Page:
Dominik Bartmanski and Ian Woodward.

The Resurgence of Analog Records. Unveiling Vinyl’s Timeless Allure

Once deemed obsolete, vinyl records have undergone a remarkable revival in the digital era. Dominik Bartmanski and Ian Woodward delve into the cultural nuances of vinyl in their publication, “Vinyl: The Analog Record in the Digital Age.” Their research sheds light on the enduring charm of vinyl and its multifaceted role in contemporary music culture.

Vinyl: A Dynamic and Iconic Cultural Artifact

Bartmanski and Woodward stress the importance of examining vinyl from diverse perspectives, moving beyond the realms of collectorship or consumption. They argue that a combination of various aspects contributes to the fascination of vinyl for diverse audiences. While collectorship has traditionally dominated discussions on vinyl culture, the authors suggest that it can overshadow other forms of engagement, limiting our understanding of its significance.

Vinyl as a source of “Positive Fetishism”

The authors underscore the rediscovery of vinyl as a catalyst for engagement, sensuality, coolness, care, ritual, rarity, and distinctive auditory experiences. The persistence and revival of vinyl in the face of digital dominance owe much to underground DJs and beatmakers who passionately embraced the format. Bartmanski and Woodward introduce the concept of “positive fetishism” to capture the devotion and reverence exhibited by these vinyl enthusiasts.

Vinyl as an Artistic Creation and Modern Icon

Methodologically, the authors employ a blend of phenomenological observation, hermeneutic analysis of media texts, and interviews to unravel the complexities of vinyl’s meanings and features. They argue that vinyl is more than just an object; it is a full-fledged artistic creation and modern icon. This approach moves beyond the abstract consumer-product relationship to explore the diverse experiences and agentic qualities that vinyl possesses.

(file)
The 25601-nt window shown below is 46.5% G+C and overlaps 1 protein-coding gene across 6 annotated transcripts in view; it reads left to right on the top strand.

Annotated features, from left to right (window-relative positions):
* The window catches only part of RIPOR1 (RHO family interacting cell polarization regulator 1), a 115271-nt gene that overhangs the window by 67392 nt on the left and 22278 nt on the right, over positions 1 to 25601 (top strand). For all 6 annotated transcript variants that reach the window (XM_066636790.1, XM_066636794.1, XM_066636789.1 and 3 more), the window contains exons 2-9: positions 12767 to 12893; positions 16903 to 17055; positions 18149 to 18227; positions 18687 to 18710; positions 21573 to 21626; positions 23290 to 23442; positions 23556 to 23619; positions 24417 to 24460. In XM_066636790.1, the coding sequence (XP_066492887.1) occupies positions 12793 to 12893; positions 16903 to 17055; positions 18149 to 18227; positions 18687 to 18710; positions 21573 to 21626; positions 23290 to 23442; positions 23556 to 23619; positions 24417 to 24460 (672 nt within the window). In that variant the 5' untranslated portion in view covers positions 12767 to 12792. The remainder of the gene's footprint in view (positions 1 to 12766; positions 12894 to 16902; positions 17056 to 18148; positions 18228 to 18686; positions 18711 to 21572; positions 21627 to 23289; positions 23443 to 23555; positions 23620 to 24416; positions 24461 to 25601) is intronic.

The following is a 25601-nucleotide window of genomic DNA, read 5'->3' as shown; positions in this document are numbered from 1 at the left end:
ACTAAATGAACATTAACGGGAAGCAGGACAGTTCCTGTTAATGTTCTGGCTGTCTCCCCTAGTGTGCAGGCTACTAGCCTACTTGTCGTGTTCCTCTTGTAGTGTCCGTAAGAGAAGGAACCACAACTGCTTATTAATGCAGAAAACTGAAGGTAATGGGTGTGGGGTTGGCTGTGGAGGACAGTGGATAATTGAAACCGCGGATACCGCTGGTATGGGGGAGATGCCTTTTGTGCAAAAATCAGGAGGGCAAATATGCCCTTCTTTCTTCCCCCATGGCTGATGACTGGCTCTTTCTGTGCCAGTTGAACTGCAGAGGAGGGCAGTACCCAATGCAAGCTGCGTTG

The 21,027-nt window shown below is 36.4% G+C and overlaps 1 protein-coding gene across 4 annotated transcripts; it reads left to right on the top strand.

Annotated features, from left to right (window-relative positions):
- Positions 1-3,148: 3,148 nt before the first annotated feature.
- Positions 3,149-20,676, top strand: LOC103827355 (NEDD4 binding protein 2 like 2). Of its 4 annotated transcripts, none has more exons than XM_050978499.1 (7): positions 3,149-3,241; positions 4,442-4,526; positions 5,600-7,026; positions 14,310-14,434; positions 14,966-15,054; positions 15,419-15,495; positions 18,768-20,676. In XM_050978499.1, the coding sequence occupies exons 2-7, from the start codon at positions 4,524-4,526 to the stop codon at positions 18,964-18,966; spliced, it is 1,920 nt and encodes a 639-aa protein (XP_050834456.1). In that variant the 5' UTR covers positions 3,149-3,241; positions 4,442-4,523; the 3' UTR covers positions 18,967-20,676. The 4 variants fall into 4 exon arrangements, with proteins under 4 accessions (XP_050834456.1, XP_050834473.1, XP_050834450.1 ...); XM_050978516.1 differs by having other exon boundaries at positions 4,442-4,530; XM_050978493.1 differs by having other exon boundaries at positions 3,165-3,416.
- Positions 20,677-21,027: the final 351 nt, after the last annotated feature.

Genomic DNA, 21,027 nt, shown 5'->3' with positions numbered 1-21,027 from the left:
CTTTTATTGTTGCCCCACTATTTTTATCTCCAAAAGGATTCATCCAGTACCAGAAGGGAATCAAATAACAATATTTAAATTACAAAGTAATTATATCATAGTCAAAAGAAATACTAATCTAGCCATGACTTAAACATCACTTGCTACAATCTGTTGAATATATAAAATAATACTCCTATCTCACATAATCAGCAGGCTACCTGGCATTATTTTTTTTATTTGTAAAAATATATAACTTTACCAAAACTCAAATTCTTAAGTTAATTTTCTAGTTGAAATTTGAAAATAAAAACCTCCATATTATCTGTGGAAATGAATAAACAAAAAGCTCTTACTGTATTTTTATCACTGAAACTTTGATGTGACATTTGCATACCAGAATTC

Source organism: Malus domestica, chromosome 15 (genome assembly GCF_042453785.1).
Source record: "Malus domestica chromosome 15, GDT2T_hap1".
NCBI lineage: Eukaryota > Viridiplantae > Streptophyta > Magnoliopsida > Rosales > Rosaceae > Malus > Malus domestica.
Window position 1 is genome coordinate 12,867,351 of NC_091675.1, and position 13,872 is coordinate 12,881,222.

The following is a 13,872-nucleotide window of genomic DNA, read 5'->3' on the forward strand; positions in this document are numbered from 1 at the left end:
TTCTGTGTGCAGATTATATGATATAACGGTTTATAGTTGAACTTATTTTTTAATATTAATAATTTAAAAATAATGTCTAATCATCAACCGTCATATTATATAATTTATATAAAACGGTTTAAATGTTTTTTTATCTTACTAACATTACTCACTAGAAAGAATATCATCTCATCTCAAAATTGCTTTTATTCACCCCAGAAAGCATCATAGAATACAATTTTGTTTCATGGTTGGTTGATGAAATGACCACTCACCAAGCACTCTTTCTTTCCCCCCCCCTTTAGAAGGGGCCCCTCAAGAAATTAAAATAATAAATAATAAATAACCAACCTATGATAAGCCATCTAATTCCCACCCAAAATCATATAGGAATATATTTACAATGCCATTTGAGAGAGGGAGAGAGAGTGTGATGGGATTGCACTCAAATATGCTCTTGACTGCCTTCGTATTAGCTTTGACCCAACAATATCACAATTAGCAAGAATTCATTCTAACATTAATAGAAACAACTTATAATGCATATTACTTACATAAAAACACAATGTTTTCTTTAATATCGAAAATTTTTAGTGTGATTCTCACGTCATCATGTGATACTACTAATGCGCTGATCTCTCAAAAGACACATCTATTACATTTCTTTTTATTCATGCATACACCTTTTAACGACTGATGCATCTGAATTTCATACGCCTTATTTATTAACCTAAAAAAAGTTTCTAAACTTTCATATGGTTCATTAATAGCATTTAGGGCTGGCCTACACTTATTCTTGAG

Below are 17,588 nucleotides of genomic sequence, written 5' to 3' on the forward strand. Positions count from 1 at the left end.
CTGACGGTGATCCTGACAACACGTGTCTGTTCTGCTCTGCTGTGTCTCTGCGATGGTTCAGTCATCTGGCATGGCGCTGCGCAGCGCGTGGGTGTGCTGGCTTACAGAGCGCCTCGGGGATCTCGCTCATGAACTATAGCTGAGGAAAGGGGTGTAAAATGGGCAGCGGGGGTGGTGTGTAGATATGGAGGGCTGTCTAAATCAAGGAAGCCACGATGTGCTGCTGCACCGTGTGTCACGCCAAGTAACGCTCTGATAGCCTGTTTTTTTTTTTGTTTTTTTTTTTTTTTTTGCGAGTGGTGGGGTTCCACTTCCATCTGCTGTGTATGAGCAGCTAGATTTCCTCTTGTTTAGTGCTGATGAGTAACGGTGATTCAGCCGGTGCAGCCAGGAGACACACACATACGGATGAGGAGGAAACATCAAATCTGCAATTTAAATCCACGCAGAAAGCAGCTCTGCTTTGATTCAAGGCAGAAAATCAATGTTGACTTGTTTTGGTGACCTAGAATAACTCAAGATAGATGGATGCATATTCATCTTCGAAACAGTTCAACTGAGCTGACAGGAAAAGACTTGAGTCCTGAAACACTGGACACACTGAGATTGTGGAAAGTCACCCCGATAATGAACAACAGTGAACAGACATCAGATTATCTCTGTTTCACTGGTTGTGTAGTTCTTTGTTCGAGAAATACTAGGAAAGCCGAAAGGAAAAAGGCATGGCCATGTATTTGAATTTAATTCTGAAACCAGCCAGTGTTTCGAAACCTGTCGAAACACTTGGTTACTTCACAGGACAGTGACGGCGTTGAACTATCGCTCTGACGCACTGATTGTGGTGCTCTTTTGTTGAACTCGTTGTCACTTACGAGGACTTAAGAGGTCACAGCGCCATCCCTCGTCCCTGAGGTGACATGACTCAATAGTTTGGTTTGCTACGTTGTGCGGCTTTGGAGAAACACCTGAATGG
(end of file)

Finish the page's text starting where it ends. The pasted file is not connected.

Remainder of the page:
young man listens to a record on a record player
It is young people who buy and spend the most money on vinyl records

Vinyl Culture

The authors acknowledge the limitations of their research, recognizing the need for further exploration of other dimensions of vinyl culture. Their study predominantly focuses on male vinyl users in Berlin’s independent music scenes, acknowledging the necessity to investigate broader vinyl communities and diverse consumer practices. Nonetheless, their research provides valuable insights into the contemporary economy of vinyl culture and the material qualities that contribute to its enduring appeal.

Vinyl’s Embedded Spatial and Temporal Significance

Bartmanski and Woodward base their analysis on the spatial and temporal significance of vinyl. They highlight Berlin as a contemporary hub for independent and underground music, especially electronic and club-oriented genres. The city’s rich history of countercultural movements, artistic experimentation, and technological advancements has solidified its status as a vinyl mecca. Berlin serves as an ideal backdrop to explore the dynamic relationship between people and objects, as well as the creation of place-related value within a cosmopolitan setting.


In summary, “Vinyl: The Analog Record in the Digital Age” provides a comprehensive exploration of vinyl culture, spotlighting its enduring appeal and the multifaceted experiences it evokes. Bartmanski and Woodward’s research challenges the predominant focus on collectorship, revealing the diverse dimensions of vinyl’s allure. By employing various methodologies and situating their analysis within specific spatio-temporal contexts, the authors offer a nuanced understanding of vinyl’s role as a dynamic and iconic cultural artefact